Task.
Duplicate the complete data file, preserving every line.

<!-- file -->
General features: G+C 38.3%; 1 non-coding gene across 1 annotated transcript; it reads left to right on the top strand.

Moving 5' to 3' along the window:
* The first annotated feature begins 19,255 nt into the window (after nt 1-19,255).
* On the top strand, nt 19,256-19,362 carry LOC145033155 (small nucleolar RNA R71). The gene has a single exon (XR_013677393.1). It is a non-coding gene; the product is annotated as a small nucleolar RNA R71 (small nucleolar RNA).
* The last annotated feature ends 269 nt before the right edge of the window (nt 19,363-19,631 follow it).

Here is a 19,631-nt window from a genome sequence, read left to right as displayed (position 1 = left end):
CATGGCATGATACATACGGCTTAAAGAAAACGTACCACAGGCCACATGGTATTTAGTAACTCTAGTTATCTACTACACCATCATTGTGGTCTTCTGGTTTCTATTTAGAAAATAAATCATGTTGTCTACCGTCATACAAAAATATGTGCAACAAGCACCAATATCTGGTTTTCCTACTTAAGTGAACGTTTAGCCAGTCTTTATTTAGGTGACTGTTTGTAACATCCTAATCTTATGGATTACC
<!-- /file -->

General features: G+C 38.3%; 1 non-coding gene across 1 annotated transcript; it reads left to right on the top strand.

Moving 5' to 3' along the window:
* The first annotated feature begins 19,255 nt into the window (after nt 1-19,255).
* On the top strand, nt 19,256-19,362 carry LOC145033155 (small nucleolar RNA R71). The gene has a single exon (XR_013677393.1). It is a non-coding gene; the product is annotated as a small nucleolar RNA R71 (small nucleolar RNA).
* The last annotated feature ends 269 nt before the right edge of the window (nt 19,363-19,631 follow it).

Here is a 19,631-nt window from a genome sequence, read left to right as displayed (position 1 = left end):
CATGGCATGATACATACGGCTTAAAGAAAACGTACCACAGGCCACATGGTATTTAGTAACTCTAGTTATCTACTACACCATCATTGTGGTCTTCTGGTTTCTATTTAGAAAATAAATCATGTTGTCTACCGTCATACAAAAATATGTGCAACAAGCACCAATATCTGGTTTTCCTACTTAAGTGAACGTTTAGCCAGTCTTTATTTAGGTGACTGTTTGTAACATCCTAATCTTATGGATTACC